George Cables is a personal pianist. His harmonic sense, as well as the way he touches the keyboard, the way he comps and the way he phrases, raises him above the pack of competent yet generic players. In his own words, impressed by Herbie Hancock and Chick Corea, but influenced by John Coltrane and Miles Davis, Cables emerged long ago as his own man.
Looking for the Light
Battling back from illness, he has recorded Looking for the Light, a session featuring original compositions (save two) with Gary Bartz (on alto and soprano), bassist Peter Washington and drummer Victor Lewis, a world-class band by anyone's standards.
The hallmark of his writing and arranging here is quietude, even when the proceedings are swinging. The compositions boast fetching melodies wedded to harmonies that encourage the soloists. There is an organic progression from theme statements to and through the solos, leading back to the themes. Still, each song has its own unique personality.
On the title track, note how Cables' solo flows directly from the waltz' elegant melody. "Senorita de Aranjuez"?, a geographical location addressed before in jazz themes, offers a passionate Bartz soprano solo that moves seamlessly from respectful to passionate, after the composer limns his own blue reflection, making full, dramatic use of the keyboard.
This personal touch extends to the songs he did not write. Take the Shirelles' '60s hit (penned by Carole King and Gerry Goffin) "Will You Still Love Me Tomorrow?"? Swinging slowly, with a supple undercurrent from Washington and Lewis, Cables uses gospel-blues inflections and cadences to personalize the tune, sweeping into the second chorus where he deploys his trademark block chords.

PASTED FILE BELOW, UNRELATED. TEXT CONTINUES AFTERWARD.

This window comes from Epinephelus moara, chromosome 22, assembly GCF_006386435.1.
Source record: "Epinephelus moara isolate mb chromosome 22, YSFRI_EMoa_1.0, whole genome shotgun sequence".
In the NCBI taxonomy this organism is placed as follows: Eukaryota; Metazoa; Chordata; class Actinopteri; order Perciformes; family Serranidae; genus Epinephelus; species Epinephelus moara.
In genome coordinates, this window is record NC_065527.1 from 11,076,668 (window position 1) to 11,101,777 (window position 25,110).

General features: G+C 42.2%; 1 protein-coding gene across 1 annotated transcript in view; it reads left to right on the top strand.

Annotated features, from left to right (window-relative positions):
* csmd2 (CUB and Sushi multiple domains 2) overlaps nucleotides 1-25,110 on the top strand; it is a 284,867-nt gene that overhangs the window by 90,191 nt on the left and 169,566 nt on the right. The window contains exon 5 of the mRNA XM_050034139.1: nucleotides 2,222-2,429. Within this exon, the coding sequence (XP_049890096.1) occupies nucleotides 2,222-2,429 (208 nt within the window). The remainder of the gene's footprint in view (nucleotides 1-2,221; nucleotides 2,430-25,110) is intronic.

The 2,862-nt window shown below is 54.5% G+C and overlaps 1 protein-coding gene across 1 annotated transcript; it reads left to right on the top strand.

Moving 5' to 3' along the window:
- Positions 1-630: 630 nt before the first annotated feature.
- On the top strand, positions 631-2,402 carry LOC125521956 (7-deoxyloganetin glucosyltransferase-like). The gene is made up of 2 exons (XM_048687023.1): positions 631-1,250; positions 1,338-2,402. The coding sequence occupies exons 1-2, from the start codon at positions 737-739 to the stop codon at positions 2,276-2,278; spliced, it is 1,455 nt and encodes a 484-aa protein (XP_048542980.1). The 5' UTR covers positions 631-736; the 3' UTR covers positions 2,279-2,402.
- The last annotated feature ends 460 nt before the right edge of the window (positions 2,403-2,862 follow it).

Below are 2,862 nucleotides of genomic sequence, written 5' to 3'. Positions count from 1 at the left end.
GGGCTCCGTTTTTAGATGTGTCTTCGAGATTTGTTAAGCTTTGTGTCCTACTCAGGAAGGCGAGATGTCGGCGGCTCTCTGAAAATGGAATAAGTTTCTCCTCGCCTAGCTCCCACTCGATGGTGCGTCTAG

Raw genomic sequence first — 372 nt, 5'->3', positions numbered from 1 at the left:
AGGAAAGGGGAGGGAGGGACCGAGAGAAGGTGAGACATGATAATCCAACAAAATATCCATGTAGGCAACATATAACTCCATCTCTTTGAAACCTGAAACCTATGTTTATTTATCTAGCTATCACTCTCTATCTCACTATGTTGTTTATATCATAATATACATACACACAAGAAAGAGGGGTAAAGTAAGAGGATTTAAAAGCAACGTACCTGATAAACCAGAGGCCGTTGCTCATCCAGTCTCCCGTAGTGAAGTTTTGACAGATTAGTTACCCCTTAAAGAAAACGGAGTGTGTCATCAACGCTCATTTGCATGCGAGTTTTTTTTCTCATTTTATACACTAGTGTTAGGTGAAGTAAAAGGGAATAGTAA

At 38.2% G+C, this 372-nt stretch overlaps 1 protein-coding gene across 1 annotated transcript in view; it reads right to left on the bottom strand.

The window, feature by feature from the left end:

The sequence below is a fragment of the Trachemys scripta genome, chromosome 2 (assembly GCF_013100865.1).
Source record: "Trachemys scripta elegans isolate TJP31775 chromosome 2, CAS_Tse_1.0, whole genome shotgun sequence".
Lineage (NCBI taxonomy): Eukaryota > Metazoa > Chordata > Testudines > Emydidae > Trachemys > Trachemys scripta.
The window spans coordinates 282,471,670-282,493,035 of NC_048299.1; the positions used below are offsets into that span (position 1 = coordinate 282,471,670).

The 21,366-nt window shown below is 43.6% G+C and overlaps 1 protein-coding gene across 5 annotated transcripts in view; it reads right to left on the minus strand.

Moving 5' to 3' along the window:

Other highlights abound: among them, the heat generated on "Alice Brown"?, surely a relative of Horace Silver's soulful "Sister Sadie"?; the taste that all hands get on the hard-swinging "Tasshi's Night Out"?, another memorable theme and not just a head; "Mr. Baggy Pants"?, an ingenious blues that switches in and out of four-four with ease and sports a "Watermelon Man"?-like tag as well; and the reflective piano solo "Helen's Mother's Song"?, a worthy companion to his earlier "Helen's Song"?.
Cables is featured on Portal, an offering from two stalwarts of the Seattle jazz scene, guitarist Dave Peterson and bassist Chuck Deardorf. Also present is Hans Teuber, a great, original saxophonist who deserves to be heard more. The results are pleasant and never less than professional. Cables and Teuber glow, especially, on Peterson's "Crazy Heart"?.
Of these two sessions, the pianist is more in his element - bluesy, elegant, swinging, searching, freer to explore all his facets - in Looking for the Light. As this stellar quartet wends its way, unhurriedly, through these compelling themes, it becomes clear why alto master Art Pepper called Cables "Mr. Beautiful"?. As the leader himself explains it, in the midst of a "spiritual awakening"?, he is "looking for that spiritual light from within."?
Looking for the Light
Tracks: 1 Looking for the Light Cables, 2 Klimo Cables, 3 Senorita de Aranjuez, 4 Alice Brown, 5 Will You Still Love Me Tomorrow, 6 Tasshi's Night Out, 7 Mr. Baggy Pants, 8 Gymnopedie, 9 E.V.C., 10 Helen's Mothers Song
Personnel: Gary Bartz Alto, Soprano Sax, Victor Lewis Drums, Peter Washington Bass, George Cables Piano
Tracks: 1 Portal, 2 Rhythm Tune, 3 Crazy Heart, 4 Mr. Schmeil, 5 That's the Deal, 6 Blues for Dave, 7 Invitation, 8 Song for Lee, 9 The Last Minute, 10 Ana Maria
Personnel: George Cables Piano, Electric Piano, Chuck Deardorf Bass, Electric Bass, Dave Peterson Guitar, Michael Spiro Percussion, Hans Teuber Saxophone, Alto, Tenor Sax